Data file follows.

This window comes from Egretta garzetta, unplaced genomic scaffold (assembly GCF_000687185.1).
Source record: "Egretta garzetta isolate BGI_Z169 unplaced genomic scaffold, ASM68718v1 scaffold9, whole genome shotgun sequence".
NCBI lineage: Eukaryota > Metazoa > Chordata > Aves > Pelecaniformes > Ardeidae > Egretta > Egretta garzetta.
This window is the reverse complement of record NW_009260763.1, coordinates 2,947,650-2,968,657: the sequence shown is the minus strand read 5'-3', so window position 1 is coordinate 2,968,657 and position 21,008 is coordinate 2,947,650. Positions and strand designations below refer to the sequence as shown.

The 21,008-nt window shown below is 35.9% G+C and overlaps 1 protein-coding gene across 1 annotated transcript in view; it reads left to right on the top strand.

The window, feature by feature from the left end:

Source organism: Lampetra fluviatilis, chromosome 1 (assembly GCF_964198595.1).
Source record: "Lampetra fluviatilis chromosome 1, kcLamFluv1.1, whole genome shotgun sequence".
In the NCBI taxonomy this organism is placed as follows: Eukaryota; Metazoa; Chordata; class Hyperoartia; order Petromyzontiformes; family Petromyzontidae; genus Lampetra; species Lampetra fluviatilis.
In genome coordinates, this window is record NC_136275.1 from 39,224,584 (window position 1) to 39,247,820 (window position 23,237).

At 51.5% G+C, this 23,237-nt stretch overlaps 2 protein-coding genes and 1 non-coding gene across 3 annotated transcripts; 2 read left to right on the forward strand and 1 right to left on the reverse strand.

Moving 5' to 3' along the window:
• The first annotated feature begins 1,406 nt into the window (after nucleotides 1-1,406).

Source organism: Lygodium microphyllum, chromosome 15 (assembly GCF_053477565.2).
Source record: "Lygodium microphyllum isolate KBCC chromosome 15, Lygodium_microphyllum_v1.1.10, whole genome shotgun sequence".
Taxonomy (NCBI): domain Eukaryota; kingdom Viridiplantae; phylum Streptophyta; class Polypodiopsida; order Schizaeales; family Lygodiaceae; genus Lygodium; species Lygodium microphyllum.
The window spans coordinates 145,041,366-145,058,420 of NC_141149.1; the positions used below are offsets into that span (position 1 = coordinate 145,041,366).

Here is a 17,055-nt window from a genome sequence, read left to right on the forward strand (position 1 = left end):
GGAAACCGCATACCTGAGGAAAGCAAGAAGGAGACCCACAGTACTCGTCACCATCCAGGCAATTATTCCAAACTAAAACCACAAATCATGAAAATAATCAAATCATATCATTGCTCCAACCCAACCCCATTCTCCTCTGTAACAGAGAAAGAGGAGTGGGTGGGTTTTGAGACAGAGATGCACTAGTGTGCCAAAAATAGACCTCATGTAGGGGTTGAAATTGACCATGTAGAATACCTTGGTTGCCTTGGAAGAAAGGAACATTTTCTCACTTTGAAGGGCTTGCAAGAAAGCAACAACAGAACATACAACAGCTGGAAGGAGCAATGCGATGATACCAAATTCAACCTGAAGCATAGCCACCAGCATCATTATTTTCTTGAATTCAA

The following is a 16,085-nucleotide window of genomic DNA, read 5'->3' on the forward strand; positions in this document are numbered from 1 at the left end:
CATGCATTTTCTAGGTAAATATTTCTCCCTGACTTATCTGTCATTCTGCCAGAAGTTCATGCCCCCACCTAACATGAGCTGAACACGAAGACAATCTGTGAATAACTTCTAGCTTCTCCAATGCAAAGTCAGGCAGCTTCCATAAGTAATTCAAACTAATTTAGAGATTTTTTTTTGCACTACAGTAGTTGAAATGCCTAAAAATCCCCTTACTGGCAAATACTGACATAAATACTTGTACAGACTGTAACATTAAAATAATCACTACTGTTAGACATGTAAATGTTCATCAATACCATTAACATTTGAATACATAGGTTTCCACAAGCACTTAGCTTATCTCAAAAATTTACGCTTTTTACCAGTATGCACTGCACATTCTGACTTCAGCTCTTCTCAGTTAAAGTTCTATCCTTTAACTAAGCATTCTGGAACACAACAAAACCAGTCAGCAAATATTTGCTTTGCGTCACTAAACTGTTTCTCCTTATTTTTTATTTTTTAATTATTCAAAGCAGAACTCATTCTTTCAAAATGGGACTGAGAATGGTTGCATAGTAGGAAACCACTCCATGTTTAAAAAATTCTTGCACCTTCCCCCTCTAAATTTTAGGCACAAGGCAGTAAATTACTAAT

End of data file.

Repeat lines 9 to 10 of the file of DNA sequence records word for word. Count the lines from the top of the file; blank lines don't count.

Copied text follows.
In the NCBI taxonomy this organism is placed as follows: Eukaryota; Metazoa; Chordata; class Hyperoartia; order Petromyzontiformes; family Petromyzontidae; genus Lampetra; species Lampetra fluviatilis.
In genome coordinates, this window is record NC_136275.1 from 39,224,584 (window position 1) to 39,247,820 (window position 23,237).